My child needs a medication review
The aim of treatment is to increase the dosage until a stable or optimised level has been reached that will control your child’s symptoms with the fewest side effects.
During a medication review, the effectiveness of your child’s ADHD medication will be monitored, as well as any adverse effects experienced. Dose adjustments can also be made based on the response to treatment. Your child’s height, weight, blood pressure and pulse will also be monitored.
If a medication review is required, this can be requested by calling or emailing your local CAMHS clinic. Your request will then be passed on to the relevant clinician looking after your child and a review can be booked once an appointment is available.
My child needs a repeat prescription
When a repeat prescription is required, this can be requested by emailing your local CAMHS clinic and providing the following information about your child:
- Full Name
- Date of Birth
- Name of Medication Prescribed
- Dosage of Medication Prescribed
- Number of days left
- Information about any Allergies
- The best contact number to use in case we need to contact you prior to issuing the prescription
Please note that we require 14 days’ notice to process your repeat prescription request and are unable to issue urgent prescriptions on the same day as we are not an emergency service.
COMING SOON: Prescriptions are written electronically and sent to a nominated chemist so you do not need to collect from the clinic
Does NELFT CYPMHS accept children and young people diagnosed by other providers?
If your child has been assessed and diagnosed with ADHD by another service or organisation - NHS or private - we will accept the referral. However, the assessment will be scrutinised by our clinicians, who will determine whether your child will require a full ADHD second opinion assessment or can be seen for review and subsequent treatment. Please note that this may take some time.
Can NELFT CYPMHS take over prescribing from another prescribing service?
As above, we will accept referrals and pass them on to the relevant locality team. However, as stated we may need to conduct our own assessment before providing any form of intervention. In the interim, any ongoing medication that was recommended and/or prescribed as part of the previous assessment will need to be provided by that organisation/clinician. We will review this with you as part of our assessment, though we cannot guarantee that we will provide the same treatment, as any intervention will be informed by our clinical judgement.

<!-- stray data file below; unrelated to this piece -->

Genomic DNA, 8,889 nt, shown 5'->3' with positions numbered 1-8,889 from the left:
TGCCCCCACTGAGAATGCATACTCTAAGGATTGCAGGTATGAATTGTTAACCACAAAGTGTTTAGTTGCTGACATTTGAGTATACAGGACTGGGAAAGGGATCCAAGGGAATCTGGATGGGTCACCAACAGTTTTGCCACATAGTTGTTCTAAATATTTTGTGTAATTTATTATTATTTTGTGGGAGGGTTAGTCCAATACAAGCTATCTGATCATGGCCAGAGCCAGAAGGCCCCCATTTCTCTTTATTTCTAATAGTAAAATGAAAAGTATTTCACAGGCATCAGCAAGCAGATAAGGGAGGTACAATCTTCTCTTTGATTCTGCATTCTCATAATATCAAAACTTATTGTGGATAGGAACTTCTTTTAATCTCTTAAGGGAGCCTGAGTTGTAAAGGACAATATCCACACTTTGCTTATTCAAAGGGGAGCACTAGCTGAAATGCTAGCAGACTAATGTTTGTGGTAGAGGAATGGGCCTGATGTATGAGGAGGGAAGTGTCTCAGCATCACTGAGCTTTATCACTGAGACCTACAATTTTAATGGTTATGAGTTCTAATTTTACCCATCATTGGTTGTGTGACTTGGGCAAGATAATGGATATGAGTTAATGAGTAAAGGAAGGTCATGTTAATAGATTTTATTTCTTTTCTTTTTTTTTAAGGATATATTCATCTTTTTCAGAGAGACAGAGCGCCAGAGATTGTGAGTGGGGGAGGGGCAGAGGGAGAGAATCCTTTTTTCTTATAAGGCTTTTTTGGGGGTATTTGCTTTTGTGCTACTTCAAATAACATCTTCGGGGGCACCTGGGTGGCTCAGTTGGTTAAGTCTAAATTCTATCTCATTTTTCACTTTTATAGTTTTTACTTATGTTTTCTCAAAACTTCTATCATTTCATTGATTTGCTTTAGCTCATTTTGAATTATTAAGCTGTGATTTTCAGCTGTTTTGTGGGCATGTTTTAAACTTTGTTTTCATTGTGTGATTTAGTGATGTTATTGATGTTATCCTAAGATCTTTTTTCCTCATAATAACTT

What medication is available for treating ADHD?
Role of medicines in ADHD
Drug treatment is very effective in reducing the core symptoms of ADHD (inattention, hyperactivity, and impulsivity) and should be combined with appropriate psychological, behavioural and environmental interventions for optimal outcomes. These include psychoeducation and advice on parenting strategies.
How ADHD affects the brain
In order for the brain to function, neurones (brain cells) have to pass information along to each other using a variety of chemicals or neurotransmitters. This process is called neurotransmission. The tail end of the sending neurone releases a small amount of chemical which must cross a small gap — called a synapse — to reach the tip of the receiving neurone and bind to its landing site (receptors).
All sending neurones need to hoover up extra neurotransmitters so they can get ready to send another signal. This process is called reuptake.
With ADHD, this process can get disrupted in different ways:
- The sending neurone may not release enough neurotransmitters.
- The sending neurone may suck the neurotransmitters back up before a good connection is made so the receiving neurone is unable to get the message.
Difficulty passing information from one neurone to another can affect attention. It can also impact motivation and helps explain other ADHD symptoms like being restless and impulsive.
How medicines work in ADHD
Medication can reduce ADHD symptoms by helping neurones pass along messages. It can make neurotransmission more efficient in the following ways:
- By enhancing the release of neurotransmitters
- By slowing down reuptake of neurotransmitters so they have more time to activate the next neurone
These actions can help more neurotransmitters reach the next neurone and pass the message along. By improving neurotransmission, ADHD medication can make children less hyperactive and help them pay attention which can help them process and learn new information.
However, medication is not a “cure” for ADHD and can reduce symptoms only while it’s active in the body.
Commonly prescribed medication in ADHD
There are two main types of medication for ADHD: stimulants and non-stimulants. They work in different ways in the brain to help control ADHD’s core symptoms.
All classes of ADHD medication have possible side effects. These are often temporary and can be helped by reducing the dose or changing the timing of the dose. Stimulants can cause loss of appetite, insomnia, flattened mood, irritability, and increased anxiety.
Non-stimulants are commonly associated with nausea, fatigue, sedation and dizziness.
Both groups can also cause raised blood pressure and pulse rate, and growth deceleration. As a result, routine physical health checks are required.